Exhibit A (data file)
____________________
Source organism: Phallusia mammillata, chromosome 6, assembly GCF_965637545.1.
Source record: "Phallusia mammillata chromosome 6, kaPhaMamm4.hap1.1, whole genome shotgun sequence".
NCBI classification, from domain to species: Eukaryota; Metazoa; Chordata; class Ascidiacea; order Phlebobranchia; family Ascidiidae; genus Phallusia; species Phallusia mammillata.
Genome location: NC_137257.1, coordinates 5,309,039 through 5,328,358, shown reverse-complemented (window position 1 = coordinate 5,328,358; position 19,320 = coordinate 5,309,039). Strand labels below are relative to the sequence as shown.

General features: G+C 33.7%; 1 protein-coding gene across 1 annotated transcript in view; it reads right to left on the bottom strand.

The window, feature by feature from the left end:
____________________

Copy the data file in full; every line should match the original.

Source organism: Phallusia mammillata, chromosome 6, assembly GCF_965637545.1.
Source record: "Phallusia mammillata chromosome 6, kaPhaMamm4.hap1.1, whole genome shotgun sequence".
NCBI classification, from domain to species: Eukaryota; Metazoa; Chordata; class Ascidiacea; order Phlebobranchia; family Ascidiidae; genus Phallusia; species Phallusia mammillata.
Genome location: NC_137257.1, coordinates 5,309,039 through 5,328,358, shown reverse-complemented (window position 1 = coordinate 5,328,358; position 19,320 = coordinate 5,309,039). Strand labels below are relative to the sequence as shown.

General features: G+C 33.7%; 1 protein-coding gene across 1 annotated transcript in view; it reads right to left on the bottom strand.

The window, feature by feature from the left end: